'Current and relevant'
A new academic accreditation in supply chain management will provide undergraduate business students with a faster route to professional accreditation.
The accreditation is with Supply Chain Canada and provides course exceptions for students in the bachelor of business administration (BBA) and bachelor of commerce (co-operative) programs who wish to pursue supply chain management professional (SCMP) designation upon graduation.
“This accreditation shows that our business programs are current and relevant,” said Dr. Isabelle Dostaler, dean of the Faculty of Business Administration.
“Supply chain management is a critical aspect of business in diverse fields including oil and gas, health care and more. As real-world business needs and challenges change, our business programs also need to adapt and evolve. This accreditation helps ensure we are preparing our graduates to meet the needs of business and industry now and into the future.”
Business graduates pursuing SCMP designation who complete the undergraduate courses Supply Chain Management, Operations Management and Logistics Management will receive exemptions from related SCMP modules, thereby saving time and money in obtaining the professional designation.
The accreditation agreement is for two years with an option to renew.
Dr. Dostaler says the agreement also connects a wide network of supply chain management professionals with the faculty, particularly with the newly launched Husky Centre of Excellence in Sales and Supply Chain Management.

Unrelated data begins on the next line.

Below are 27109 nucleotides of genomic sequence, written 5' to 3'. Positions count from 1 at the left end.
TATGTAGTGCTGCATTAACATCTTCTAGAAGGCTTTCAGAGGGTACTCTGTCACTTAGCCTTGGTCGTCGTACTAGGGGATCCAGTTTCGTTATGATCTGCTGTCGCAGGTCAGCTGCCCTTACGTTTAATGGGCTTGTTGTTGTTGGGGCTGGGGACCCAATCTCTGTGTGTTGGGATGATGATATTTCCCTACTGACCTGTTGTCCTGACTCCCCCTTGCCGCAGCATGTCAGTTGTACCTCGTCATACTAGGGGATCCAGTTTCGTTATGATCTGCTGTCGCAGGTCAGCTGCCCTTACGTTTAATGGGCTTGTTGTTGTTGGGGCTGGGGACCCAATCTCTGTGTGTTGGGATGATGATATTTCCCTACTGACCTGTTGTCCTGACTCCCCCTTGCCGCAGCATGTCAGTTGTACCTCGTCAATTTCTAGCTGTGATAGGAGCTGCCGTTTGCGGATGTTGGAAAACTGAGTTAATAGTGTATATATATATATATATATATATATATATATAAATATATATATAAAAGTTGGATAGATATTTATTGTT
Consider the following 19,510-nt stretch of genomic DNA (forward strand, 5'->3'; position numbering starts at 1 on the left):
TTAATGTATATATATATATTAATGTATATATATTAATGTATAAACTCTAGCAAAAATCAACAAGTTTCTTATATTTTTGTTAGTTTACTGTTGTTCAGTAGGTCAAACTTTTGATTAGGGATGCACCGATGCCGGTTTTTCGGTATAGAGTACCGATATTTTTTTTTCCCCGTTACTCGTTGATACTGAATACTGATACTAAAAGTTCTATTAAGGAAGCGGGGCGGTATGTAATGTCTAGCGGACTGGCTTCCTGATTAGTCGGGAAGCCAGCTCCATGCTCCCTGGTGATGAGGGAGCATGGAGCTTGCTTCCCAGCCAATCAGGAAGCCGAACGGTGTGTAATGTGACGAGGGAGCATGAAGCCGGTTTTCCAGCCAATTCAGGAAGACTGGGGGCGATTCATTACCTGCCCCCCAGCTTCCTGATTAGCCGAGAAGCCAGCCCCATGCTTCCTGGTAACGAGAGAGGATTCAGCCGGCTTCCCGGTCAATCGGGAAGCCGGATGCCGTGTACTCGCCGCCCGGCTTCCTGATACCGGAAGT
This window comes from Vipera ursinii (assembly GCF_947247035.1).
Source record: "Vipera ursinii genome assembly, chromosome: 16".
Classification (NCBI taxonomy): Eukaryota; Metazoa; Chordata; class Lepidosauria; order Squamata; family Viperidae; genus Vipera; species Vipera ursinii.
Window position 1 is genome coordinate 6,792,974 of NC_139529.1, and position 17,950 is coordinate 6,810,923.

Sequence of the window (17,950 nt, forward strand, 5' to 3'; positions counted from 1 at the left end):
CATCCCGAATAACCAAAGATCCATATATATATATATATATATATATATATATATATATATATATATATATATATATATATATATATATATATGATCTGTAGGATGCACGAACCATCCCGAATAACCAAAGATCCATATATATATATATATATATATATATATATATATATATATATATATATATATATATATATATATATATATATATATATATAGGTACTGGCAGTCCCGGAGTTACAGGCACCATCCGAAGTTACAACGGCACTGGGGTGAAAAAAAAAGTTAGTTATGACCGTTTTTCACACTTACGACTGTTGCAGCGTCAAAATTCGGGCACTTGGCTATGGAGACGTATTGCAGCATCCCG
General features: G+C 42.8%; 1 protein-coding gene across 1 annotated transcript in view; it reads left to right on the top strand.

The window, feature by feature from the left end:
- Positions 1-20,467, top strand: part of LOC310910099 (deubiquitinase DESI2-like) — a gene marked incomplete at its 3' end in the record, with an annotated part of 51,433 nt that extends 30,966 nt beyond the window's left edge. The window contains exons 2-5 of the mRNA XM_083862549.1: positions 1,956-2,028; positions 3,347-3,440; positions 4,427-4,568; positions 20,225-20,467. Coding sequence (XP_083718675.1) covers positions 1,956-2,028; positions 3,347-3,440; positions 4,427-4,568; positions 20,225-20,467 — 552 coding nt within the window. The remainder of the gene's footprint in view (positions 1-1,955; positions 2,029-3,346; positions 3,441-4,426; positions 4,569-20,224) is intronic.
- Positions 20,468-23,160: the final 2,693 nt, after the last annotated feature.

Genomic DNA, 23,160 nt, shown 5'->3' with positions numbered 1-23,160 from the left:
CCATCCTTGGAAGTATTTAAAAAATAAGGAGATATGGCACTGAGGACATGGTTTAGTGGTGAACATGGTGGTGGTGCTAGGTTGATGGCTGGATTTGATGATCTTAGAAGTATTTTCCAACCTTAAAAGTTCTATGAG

“Advancing our students’ interest in supply chain management and contributing to the human capital of this province have never been more critical.”— Sarah Teo
Benefits could include having experienced professionals speaking in classrooms, additional work terms for students and access to events hosted by the provincial and national professional chapters.
Dr. Dostaler says the benefit of showing students how some of the faculty’s courses connect to industry and practice is “huge.”
“One of our strategic priorities is to educate our students through experience, and this agreement with Supply Chain Canada will help us achieve that,” she said. “It offers significant opportunities for students interested in supply chain management, and motivation for those who may not have considered this field as a viable career option.”
Sarah Teo (MBA’19), manager of the Husky Centre, says the new accreditation is particularly relevant as the global pandemic highlights the importance of effective supply chains and the need for qualified professionals.
“The COVID-19 crisis has shown us the significance of having not only robust supply chains but also talented professionals that are capable of navigating the disruptions and future challenges,” she said. “Advancing our students’ interest in supply chain management and contributing to the human capital of this province have never been more critical.”
As a result of the pandemic, the Husky Centre has also partnered with Mitacs Canada, a national, not-for-profit research funding agency, to help the oil and gas companies recover from the downturn. Companies exploring new ways to deliver products and services are encouraged to contact the centre for more information.